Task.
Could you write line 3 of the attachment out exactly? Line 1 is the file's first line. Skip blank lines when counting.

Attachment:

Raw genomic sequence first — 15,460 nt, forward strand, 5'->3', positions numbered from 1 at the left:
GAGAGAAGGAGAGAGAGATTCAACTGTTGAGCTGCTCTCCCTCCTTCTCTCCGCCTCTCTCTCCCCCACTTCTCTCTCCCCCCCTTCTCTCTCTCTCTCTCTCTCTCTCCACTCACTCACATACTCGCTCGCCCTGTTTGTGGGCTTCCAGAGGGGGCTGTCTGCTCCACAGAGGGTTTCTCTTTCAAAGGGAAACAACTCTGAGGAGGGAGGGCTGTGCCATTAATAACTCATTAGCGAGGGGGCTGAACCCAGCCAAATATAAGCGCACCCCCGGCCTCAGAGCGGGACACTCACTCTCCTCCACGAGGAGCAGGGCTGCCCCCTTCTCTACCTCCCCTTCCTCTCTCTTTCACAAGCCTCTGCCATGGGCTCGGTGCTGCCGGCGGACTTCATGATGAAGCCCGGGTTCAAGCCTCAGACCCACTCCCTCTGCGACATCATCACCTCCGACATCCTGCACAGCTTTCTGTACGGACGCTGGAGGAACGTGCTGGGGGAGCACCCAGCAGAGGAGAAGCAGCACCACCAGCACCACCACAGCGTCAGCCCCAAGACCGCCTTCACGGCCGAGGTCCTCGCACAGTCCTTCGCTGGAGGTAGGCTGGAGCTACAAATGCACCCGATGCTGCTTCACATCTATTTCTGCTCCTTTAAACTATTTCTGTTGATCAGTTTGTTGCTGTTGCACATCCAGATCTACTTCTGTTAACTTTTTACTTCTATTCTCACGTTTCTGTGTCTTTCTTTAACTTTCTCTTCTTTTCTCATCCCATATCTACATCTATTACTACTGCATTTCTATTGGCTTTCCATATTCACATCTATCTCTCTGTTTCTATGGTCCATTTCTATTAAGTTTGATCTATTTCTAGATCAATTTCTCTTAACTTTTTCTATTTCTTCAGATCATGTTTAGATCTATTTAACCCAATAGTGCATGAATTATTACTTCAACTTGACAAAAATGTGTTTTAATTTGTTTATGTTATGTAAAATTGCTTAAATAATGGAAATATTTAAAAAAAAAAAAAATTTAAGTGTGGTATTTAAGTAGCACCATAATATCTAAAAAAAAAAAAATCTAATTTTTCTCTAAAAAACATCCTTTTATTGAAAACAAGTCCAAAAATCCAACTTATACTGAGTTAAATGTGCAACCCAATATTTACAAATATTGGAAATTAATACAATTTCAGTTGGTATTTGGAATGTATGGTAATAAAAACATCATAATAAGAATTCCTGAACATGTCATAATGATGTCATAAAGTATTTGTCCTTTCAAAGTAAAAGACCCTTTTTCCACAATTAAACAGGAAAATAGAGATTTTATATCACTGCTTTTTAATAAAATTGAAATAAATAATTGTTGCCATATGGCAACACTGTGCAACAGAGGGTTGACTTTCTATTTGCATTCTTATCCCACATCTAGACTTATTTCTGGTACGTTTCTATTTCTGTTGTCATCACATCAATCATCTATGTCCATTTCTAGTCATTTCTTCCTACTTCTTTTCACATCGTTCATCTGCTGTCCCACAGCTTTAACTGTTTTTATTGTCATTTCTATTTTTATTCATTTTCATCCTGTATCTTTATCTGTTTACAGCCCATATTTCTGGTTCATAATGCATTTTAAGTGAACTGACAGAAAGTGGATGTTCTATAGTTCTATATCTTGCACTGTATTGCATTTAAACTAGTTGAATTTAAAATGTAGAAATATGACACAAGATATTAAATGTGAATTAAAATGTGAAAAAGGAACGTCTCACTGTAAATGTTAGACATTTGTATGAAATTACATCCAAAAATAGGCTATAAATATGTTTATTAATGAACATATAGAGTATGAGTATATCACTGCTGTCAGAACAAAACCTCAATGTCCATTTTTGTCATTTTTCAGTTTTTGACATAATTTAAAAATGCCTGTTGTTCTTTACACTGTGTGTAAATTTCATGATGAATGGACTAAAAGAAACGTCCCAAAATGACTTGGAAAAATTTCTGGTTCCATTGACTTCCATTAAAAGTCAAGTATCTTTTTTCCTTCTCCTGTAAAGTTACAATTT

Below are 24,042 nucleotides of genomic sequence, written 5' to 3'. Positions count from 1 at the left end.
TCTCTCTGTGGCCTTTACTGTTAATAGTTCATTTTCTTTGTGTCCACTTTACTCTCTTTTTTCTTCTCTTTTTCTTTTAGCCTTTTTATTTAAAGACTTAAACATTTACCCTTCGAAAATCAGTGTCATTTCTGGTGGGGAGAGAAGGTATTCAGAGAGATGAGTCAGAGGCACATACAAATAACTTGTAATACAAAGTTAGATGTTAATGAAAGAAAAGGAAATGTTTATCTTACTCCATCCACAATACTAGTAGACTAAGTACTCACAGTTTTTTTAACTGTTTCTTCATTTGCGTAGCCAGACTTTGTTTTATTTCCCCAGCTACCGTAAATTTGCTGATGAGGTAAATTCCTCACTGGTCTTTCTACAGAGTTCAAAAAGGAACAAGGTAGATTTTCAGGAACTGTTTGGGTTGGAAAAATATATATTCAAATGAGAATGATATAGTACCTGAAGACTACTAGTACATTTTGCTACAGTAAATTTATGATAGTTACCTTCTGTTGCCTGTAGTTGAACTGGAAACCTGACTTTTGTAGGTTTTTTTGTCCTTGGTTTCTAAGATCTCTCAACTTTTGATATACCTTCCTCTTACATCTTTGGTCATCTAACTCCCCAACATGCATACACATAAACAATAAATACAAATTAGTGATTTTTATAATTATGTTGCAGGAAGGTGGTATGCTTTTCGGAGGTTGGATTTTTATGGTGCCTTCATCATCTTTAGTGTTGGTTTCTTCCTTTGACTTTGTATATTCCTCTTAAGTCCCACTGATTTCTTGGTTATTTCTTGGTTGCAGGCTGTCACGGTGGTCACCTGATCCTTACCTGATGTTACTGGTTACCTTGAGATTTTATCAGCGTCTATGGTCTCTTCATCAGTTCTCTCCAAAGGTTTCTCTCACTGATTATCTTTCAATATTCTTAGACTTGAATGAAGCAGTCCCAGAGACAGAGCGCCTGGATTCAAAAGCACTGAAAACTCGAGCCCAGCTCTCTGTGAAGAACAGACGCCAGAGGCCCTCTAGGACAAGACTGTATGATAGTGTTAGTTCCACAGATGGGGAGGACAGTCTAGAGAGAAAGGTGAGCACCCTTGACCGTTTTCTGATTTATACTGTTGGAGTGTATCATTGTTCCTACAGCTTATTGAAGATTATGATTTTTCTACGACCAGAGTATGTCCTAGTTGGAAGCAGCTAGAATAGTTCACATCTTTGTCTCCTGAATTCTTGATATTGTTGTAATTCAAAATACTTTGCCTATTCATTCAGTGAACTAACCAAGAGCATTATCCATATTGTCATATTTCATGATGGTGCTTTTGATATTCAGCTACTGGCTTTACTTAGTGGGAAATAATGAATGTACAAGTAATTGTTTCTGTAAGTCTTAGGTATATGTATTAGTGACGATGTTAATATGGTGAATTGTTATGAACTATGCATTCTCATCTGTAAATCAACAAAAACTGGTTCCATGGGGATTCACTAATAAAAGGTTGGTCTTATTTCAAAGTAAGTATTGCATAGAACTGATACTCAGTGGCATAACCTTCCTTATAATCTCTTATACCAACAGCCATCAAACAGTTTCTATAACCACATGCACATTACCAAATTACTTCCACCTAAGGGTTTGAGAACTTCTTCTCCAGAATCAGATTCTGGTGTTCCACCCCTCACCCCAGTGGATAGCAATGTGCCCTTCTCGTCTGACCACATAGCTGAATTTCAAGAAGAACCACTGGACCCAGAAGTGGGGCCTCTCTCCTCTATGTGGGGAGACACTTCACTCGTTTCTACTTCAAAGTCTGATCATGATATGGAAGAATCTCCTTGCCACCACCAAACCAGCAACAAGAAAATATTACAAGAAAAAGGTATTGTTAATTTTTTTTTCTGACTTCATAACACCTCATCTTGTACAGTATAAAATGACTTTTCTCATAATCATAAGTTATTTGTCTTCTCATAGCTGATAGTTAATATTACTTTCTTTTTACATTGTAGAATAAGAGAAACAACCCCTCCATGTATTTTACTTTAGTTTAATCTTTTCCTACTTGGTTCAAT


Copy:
Below are 24,042 nucleotides of genomic sequence, written 5' to 3'. Positions count from 1 at the left end.